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PG&E, Brockovich Battle Anew

March 27, 2000

KETTLEMAN HILLS, Calif. (AP) _ In the No. 1 hit ``Erin Brockovich,″ many moviegoers are seeing for the first time how a brash young legal secretary forced Pacific Gas & Electric Co. to pay a record $333 million settlement for poisoning the water in a small California desert town.

But the movie’s story of environmental villainy is only the beginning of the legal and public relations nightmare Brockovich has created for the utility company.

A bigger, broader lawsuit is headed to trial in November against San Francisco-based PG&E and one of its main suppliers.

About 1,500 employees, their families, other residents and farmers who lived or worked near three PG&E gas-compressor plants contend their water supplies also were contaminated with harmful levels of cancer-causing chromium 6 from the 1950s to the 1970s.

The tough-talking, streetwise Brockovich is trying to find every last person who may have been exposed. Being portrayed on screen by Julia Roberts hasn’t hurt. In the movie’s first week, 40 to 50 potential plaintiffs called.

``We won’t feel resolved _ morally, ethically, or legally _ until we have found everyone we were supposed to,″ said Brockovich, 39. ``And I will keep working until we do.″

PG&E has said little about the accuracy of the movie or its affect on the litigation.

``Our general response with respect to the movie is just that we recognize it’s a dramatization. It’s an entertainment vehicle,″ spokesman Greg Pruett said. He added that PG&E officials ``don’t really have any thoughts″ about how the film might affect the company’s image or influence jurors.

``I will say this: I do believe that when the case is brought to trial, we will mount a very spirited and vigorous defense,″ he said. ``And we are confident we will be successful in that defense.″

Brockovich, who was hired by lawyer Ed Masry even though she had no college degree or technical experience, was looking at files for a real estate case in 1992 when she found medical reports about low T-cell counts and other blood problems among residents of the town of Hinkley.

Curious, she drove her beat-up car out to the Mojave Desert town _ about 130 miles northeast of Los Angeles, near the Arizona state line _ and began a quest that lasted four years.

``Erin did most of the work,″ Masry, played by Albert Finney in the movie, said of the research that uncovered the Hinkley pollution scandal that brought compensation for 652 Hinkley residents in 1996.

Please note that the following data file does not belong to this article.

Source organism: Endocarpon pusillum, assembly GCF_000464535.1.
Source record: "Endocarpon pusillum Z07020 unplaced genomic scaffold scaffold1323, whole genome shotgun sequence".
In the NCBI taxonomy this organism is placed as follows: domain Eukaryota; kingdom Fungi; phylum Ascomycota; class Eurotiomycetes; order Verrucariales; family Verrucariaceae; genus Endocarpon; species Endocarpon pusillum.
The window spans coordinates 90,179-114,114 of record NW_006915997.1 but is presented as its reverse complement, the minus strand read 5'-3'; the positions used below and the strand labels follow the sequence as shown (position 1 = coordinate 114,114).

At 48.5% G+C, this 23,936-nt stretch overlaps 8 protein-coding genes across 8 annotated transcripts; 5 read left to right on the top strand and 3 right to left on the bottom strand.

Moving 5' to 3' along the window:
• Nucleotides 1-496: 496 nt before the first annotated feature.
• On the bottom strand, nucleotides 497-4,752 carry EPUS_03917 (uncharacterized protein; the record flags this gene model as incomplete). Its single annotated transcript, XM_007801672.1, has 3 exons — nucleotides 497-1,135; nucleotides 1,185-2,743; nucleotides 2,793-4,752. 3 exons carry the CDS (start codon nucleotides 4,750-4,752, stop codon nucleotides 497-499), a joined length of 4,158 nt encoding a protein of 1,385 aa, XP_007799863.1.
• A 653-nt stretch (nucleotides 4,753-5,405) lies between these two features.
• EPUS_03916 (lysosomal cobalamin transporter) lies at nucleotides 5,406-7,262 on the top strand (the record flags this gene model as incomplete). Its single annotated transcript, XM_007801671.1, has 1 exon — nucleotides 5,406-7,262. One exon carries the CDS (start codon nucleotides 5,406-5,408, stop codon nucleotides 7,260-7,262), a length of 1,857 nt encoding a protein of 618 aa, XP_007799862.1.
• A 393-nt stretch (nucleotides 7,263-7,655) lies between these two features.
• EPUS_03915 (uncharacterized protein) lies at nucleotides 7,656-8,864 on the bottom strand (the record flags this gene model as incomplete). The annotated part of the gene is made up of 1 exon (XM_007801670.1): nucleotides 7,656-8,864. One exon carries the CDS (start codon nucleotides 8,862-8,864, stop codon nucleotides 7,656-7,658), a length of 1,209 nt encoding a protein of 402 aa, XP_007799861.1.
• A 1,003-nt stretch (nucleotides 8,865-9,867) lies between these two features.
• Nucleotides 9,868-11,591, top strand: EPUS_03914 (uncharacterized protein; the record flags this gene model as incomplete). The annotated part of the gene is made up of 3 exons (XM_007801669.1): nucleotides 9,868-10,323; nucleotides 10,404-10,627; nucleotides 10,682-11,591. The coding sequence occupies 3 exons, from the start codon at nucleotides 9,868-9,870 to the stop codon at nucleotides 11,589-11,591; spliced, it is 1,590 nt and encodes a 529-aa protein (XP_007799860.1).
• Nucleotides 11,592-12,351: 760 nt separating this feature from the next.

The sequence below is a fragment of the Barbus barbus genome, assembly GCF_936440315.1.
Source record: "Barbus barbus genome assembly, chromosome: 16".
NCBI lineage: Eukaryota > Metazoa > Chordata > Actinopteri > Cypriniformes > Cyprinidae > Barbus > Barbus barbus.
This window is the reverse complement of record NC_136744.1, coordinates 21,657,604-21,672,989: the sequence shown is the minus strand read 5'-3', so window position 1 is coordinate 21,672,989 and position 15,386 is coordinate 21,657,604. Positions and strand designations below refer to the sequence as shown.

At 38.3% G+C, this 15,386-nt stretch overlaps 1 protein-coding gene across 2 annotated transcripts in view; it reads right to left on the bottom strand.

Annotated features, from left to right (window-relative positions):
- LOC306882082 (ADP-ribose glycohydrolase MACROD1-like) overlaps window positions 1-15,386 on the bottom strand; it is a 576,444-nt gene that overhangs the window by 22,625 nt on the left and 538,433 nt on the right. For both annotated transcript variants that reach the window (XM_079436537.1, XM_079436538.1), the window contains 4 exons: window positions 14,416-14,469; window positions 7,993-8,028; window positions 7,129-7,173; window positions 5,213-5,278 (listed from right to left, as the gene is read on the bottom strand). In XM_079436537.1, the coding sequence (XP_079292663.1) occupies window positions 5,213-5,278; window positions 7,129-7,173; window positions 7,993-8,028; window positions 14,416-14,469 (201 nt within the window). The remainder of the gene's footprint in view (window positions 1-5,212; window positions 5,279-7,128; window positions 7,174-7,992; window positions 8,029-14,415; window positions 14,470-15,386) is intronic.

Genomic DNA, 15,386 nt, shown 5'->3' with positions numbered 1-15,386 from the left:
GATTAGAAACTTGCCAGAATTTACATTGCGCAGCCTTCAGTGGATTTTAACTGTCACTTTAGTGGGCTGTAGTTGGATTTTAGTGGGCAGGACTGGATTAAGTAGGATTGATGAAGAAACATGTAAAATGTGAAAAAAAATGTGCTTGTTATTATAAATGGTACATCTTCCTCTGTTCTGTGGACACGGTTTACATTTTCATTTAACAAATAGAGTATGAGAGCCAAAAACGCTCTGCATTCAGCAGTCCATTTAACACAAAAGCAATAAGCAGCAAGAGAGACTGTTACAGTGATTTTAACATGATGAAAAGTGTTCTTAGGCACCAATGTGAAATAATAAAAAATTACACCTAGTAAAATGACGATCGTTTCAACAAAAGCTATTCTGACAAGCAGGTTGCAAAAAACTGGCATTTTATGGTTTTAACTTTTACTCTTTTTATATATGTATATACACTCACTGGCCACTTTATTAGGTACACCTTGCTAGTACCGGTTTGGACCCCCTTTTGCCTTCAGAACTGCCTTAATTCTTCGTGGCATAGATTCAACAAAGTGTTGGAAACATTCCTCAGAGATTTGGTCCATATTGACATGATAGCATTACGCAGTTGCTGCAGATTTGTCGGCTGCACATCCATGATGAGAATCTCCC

Brockovich earned $2 million for himself. But she wasn’t done snooping around.

Suspecting similar problems at other PG&E plants, Brockovich and Masry drove out to Kettleman Hills in California’s Central Valley, where employees and their families once lived onsite in a complex they called Camp PG&E.

Masry looked at the cooling towers and the buildings abandoned in the mid-1980s and saw no sign of contamination. He told Brockovich to drop it.

But she noticed a white powder on the needles of the tamarisk trees, an abnormality she remembered from Hinkley. And soon, she was at it again, mining records and tracking down anyone who lived or worked at Kettleman.

Among the boxloads of documents she copied was a 1964 letter from the U.S. Interior Department notifying PG&E about unhealthy levels of chromium 6 in Kettleman’s water well.

The Kettleman plaintiffs accuse PG&E of contaminating the water they used for drinking, bathing, swimming and watering crops. They say the water gave them everything from nosebleeds to fatal diseases.

The case also includes about 150 people from Hinkley who missed out on the first lawsuit and about 20 from a plant in nearby Topock who also claim they were sickened by chromium. Also being sued is Betz Laboratories Inc. of Pennsylvania, which supplied the chromium, one of the chemicals used to cool natural gas.

Unlike the lawsuit depicted in the movie, PG&E has not offered binding arbitration, which would bring a swift outcome. Lawyers for the plaintiffs say PG&E is trying to prolong the proceedings so that there will be fewer survivors.

PG&E declined to respond to that allegation or any other related to the lawsuit.

Gary Praglin, one of the lawyers for the plaintiffs, said at least 50 people have died since the case was filed about five years ago. Their include cancer, kidney and liver diseases, serious respiratory problems and colon diseases like Crohn’s.

Ruth Ann Vaughn, who spent the first 10 of her 47 years at Camp PG&E, recalls the innocent days she spent floating boats carved from Ivory soap in the cooling ponds, or being sprayed by the mist from the cooling towers as she rode on the handlebars of her brother’s bike to buy bubblegum from a company snack machine.

She blames chromium exposure for her Crohn’s disease and the loss of her sister and mother, who died of multiple organ failure in the early 1990s. And she wants PG&E to pay.

``They need to take care of the people they’ve harmed,″ Vaughn said, her voice cracking. ``They’ve killed innocent children, moms, dads and families, for profit. And then instead of doing the right thing, they continue to cover it up and they’re making us victims again.″

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